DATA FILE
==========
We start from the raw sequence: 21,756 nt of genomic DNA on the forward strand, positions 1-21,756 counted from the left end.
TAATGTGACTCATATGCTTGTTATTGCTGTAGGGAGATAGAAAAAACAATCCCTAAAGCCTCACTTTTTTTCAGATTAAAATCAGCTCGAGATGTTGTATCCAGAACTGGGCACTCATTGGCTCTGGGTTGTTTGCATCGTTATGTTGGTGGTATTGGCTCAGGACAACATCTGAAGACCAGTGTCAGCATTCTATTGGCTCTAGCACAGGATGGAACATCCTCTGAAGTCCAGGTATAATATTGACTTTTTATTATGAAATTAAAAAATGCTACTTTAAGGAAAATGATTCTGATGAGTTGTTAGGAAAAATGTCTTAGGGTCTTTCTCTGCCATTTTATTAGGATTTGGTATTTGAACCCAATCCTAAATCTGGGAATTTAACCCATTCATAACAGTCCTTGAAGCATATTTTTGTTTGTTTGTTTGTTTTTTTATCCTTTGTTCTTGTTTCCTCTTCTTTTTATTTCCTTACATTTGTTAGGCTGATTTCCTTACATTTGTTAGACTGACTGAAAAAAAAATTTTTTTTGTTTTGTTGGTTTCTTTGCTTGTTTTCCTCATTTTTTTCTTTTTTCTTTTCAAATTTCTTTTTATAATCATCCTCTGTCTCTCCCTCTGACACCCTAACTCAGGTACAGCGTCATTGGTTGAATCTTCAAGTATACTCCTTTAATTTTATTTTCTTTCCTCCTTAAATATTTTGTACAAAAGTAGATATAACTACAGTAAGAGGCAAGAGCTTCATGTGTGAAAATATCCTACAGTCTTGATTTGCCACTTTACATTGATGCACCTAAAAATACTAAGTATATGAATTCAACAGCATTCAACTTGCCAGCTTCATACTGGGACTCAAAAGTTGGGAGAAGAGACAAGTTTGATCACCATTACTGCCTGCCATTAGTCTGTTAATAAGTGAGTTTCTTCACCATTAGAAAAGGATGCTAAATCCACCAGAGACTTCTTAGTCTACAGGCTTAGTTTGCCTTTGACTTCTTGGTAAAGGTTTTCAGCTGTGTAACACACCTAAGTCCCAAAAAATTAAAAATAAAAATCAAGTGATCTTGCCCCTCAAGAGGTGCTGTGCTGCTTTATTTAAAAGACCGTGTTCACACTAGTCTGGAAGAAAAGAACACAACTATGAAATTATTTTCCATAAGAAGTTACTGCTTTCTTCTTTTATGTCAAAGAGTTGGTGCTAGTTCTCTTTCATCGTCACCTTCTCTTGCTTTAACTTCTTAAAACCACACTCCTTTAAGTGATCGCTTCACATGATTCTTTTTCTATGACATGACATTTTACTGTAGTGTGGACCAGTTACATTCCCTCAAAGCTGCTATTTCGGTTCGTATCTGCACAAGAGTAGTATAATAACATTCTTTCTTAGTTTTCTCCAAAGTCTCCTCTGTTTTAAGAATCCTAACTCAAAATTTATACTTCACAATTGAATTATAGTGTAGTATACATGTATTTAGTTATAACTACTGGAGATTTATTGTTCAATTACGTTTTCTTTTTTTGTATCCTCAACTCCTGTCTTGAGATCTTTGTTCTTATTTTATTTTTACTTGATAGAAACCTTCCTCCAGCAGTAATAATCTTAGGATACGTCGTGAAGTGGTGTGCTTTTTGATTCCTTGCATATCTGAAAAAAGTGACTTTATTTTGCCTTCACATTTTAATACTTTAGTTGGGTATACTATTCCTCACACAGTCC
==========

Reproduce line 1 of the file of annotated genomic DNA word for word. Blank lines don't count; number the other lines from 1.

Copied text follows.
We start from the raw sequence: 21,756 nt of genomic DNA on the forward strand, positions 1-21,756 counted from the left end.